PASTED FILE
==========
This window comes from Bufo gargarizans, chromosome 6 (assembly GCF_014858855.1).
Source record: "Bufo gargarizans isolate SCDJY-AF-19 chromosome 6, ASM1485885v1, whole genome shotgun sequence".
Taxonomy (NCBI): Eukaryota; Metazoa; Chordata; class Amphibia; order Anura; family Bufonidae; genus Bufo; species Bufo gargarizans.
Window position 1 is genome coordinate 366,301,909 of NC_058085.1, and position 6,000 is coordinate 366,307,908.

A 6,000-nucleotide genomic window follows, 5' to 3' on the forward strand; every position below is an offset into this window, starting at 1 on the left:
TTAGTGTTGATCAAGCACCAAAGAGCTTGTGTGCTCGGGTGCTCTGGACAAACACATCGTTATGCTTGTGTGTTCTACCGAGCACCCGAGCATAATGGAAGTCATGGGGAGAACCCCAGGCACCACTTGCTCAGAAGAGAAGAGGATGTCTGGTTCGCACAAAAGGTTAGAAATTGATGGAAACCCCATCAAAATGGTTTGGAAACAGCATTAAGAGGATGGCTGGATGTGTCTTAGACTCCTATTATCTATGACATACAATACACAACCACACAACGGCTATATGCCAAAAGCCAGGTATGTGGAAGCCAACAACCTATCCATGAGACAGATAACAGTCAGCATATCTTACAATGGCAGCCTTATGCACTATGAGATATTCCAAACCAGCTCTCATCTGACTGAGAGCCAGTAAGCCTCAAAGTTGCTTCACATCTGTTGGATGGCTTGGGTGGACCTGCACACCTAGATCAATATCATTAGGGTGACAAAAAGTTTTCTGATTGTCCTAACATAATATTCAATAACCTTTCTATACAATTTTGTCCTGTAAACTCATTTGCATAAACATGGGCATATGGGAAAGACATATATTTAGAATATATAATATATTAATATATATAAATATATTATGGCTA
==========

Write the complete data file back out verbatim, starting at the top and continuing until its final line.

This window comes from Bufo gargarizans, chromosome 6 (assembly GCF_014858855.1).
Source record: "Bufo gargarizans isolate SCDJY-AF-19 chromosome 6, ASM1485885v1, whole genome shotgun sequence".
Taxonomy (NCBI): Eukaryota; Metazoa; Chordata; class Amphibia; order Anura; family Bufonidae; genus Bufo; species Bufo gargarizans.
Window position 1 is genome coordinate 366,301,909 of NC_058085.1, and position 6,000 is coordinate 366,307,908.

A 6,000-nucleotide genomic window follows, 5' to 3' on the forward strand; every position below is an offset into this window, starting at 1 on the left:
TTAGTGTTGATCAAGCACCAAAGAGCTTGTGTGCTCGGGTGCTCTGGACAAACACATCGTTATGCTTGTGTGTTCTACCGAGCACCCGAGCATAATGGAAGTCATGGGGAGAACCCCAGGCACCACTTGCTCAGAAGAGAAGAGGATGTCTGGTTCGCACAAAAGGTTAGAAATTGATGGAAACCCCATCAAAATGGTTTGGAAACAGCATTAAGAGGATGGCTGGATGTGTCTTAGACTCCTATTATCTATGACATACAATACACAACCACACAACGGCTATATGCCAAAAGCCAGGTATGTGGAAGCCAACAACCTATCCATGAGACAGATAACAGTCAGCATATCTTACAATGGCAGCCTTATGCACTATGAGATATTCCAAACCAGCTCTCATCTGACTGAGAGCCAGTAAGCCTCAAAGTTGCTTCACATCTGTTGGATGGCTTGGGTGGACCTGCACACCTAGATCAATATCATTAGGGTGACAAAAAGTTTTCTGATTGTCCTAACATAATATTCAATAACCTTTCTATACAATTTTGTCCTGTAAACTCATTTGCATAAACATGGGCATATGGGAAAGACATATATTTAGAATATATAATATATTAATATATATAAATATATTATGGCTA